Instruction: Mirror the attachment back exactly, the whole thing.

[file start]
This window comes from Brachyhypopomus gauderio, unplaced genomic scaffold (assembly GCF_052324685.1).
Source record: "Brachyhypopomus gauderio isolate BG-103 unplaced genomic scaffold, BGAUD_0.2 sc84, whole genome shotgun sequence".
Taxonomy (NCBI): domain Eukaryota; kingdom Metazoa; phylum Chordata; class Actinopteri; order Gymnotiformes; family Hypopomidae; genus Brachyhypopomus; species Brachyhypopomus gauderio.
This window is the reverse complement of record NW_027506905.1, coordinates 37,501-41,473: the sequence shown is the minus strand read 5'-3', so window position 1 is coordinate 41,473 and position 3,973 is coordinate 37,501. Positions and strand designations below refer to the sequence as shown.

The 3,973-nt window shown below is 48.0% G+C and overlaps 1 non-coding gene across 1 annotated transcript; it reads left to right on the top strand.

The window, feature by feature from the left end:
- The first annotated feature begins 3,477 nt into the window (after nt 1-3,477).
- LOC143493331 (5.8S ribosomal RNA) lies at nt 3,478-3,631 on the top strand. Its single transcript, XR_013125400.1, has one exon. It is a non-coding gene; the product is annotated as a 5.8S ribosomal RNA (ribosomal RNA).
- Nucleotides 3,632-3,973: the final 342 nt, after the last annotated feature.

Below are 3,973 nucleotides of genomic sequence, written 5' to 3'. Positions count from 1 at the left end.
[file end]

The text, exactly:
This window comes from Brachyhypopomus gauderio, unplaced genomic scaffold (assembly GCF_052324685.1).
Source record: "Brachyhypopomus gauderio isolate BG-103 unplaced genomic scaffold, BGAUD_0.2 sc84, whole genome shotgun sequence".
Taxonomy (NCBI): domain Eukaryota; kingdom Metazoa; phylum Chordata; class Actinopteri; order Gymnotiformes; family Hypopomidae; genus Brachyhypopomus; species Brachyhypopomus gauderio.
This window is the reverse complement of record NW_027506905.1, coordinates 37,501-41,473: the sequence shown is the minus strand read 5'-3', so window position 1 is coordinate 41,473 and position 3,973 is coordinate 37,501. Positions and strand designations below refer to the sequence as shown.

The 3,973-nt window shown below is 48.0% G+C and overlaps 1 non-coding gene across 1 annotated transcript; it reads left to right on the top strand.

The window, feature by feature from the left end:
- The first annotated feature begins 3,477 nt into the window (after nt 1-3,477).
- LOC143493331 (5.8S ribosomal RNA) lies at nt 3,478-3,631 on the top strand. Its single transcript, XR_013125400.1, has one exon. It is a non-coding gene; the product is annotated as a 5.8S ribosomal RNA (ribosomal RNA).
- Nucleotides 3,632-3,973: the final 342 nt, after the last annotated feature.

Below are 3,973 nucleotides of genomic sequence, written 5' to 3'. Positions count from 1 at the left end.